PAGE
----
Swapping Out Old Trends for Contemporary Style
Though the 1990s doesn’t seem too far in the past, the home styles of that decade were distinct and didn’t exactly land in the “timeless” category. From ultra-earthy tones to oak cabinets, if you’ve got a kitchen that was finished in the heyday of that time period, you’re probably dying for an update.
The good news is that kitchens like these aren’t total goners and there are so many ways to transition your space into that contemporary style you crave. Today, we’re highlighting four of our 1990s kitchen projects and talking about how we created updates that really packed a punch. Read along for inspiration and get ready to transform your own space into one you absolutely love.
Green Heights Trail
Over the years, the owners of this home tried to update their kitchen, but unfortunately, with a room steeped in 1990s style, paint and hardware could only go so far. The result was a space filled with earthy tones – from the oak cabinets to the burgundy walls and brown granite – and the finishes were a collection of mix & match styles and metals that made the room feel disconnected and unfinished.
We knew that by brightening everything up and keeping a cohesive classic vibe, we could completely shift the look and feel of the kitchen. Out went the oak cabinets and the outdated colors, and in came warm white cabinets paired with a soft grey center island in an upgraded and refined shape (with plenty of storage beneath). The granite countertops blended warm and cool tones, and a warm grey backsplash helped to connect the space. For finishes, we kept things simple and classic, using oil-rubbed bronze for the faucet, light fixtures, and cabinet hardware, and we opted for sleek stainless-steel appliances with the refrigerator hidden behind cabinet panels for a sleek and bright look. Overall, the kitchen became not only a visual beauty, but also a space with plenty of room to comfortably enjoy day-to-day tasks.
Aside from the oak cabinets, deep tones, and outdated countertops, what this space needed more than anything was to be opened up. Separate dining spaces were popular in the 1990s, but the open layouts of contemporary design are much more user-friendly in today’s world, and the owners definitely wanted their home to feel more connected.
The biggest change we made was opening up the dividing wall between the kitchen and dining rooms, which helped connect each area and make movement throughout the space much easier. We opted for darker stained cabinetry for a sophisticated look and contrasted these with a warm white kitchen island (and plenty of extra seating!). Finishes and hardware were chosen in stainless steel and brushed nickel, and we used clear pendants above the island to keep things feeling light and airy. From cramped to classic, this kitchen was instantly transformed.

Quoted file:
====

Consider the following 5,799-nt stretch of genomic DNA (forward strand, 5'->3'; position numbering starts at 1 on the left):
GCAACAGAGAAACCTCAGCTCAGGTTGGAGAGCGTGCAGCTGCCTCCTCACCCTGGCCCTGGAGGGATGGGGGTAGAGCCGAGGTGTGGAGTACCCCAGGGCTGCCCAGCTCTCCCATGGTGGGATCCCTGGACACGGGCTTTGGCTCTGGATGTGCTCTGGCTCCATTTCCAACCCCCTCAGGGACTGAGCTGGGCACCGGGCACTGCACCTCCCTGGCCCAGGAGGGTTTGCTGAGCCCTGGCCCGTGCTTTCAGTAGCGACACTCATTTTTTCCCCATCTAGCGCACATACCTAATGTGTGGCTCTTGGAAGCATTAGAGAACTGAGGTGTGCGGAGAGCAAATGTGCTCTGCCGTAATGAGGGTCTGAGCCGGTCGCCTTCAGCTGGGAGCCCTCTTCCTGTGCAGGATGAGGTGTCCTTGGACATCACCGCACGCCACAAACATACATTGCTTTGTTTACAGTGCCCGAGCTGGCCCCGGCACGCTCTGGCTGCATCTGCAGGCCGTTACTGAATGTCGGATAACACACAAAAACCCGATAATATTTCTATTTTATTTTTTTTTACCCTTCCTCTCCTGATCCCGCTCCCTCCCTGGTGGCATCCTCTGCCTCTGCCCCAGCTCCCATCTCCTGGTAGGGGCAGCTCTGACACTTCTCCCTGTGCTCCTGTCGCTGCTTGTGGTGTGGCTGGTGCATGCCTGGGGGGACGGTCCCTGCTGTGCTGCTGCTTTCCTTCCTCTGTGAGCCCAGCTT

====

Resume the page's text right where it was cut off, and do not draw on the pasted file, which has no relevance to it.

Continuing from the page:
This kitchen, though open to the adjoining dining and living room spaces, still felt a bit outdated with its light wood cabinets, dark granite, and sharp angles. The green walls kept it feeling a bit too warm and muted as well, and overall, the space was definitely in need of a contemporary upgrade.
Keeping the general layout the same, the biggest need in this kitchen was a brighter aesthetic and more contemporary finishes. So, we opted for a modern farmhouse look with a reclaimed wood island, a built-in dining banquette, bright white subway tile for the backsplash, and warm white cabinetry. The result was a bright and airy space that felt both open and fresh.
Pheasant Ridge Road
While this kitchen had some nice elements, what the owners wanted more than anything was to open it up a bit and ditch the two-tiered kitchen peninsula. There was ample room to cook, certainly, but the space still felt outdated and too dark – a hallmark trend combination of the 1990s.
Though we kept the general layout of this kitchen the same, we made some significant changes that helped the space feel much more open and functional. The first was to replace the peninsula with a more contemporary rounded island, getting rid of the extra tier in the process. This made the countertop much wider and as a result, the view was not blocked. The second change we made was to completely eliminate the center coffee kitchen island, instead creating a coffee nook in the corner, which served to open up floor space. And finally, we brightened everything up with white cabinets, stainless steel and brushed nickel finishes, and a classic subway tile backsplash. With grey walls to contrast it all, this space instantly became a family favorite fit for everything from cooking to entertaining.
Ready to tackle that outdated 1990s-style kitchen? Pull a bit of inspiration from these projects and we guarantee your home will feel brand new and exactly as you imagined it to be.
By Megan Johansson, Contributor to Sneak Peek Design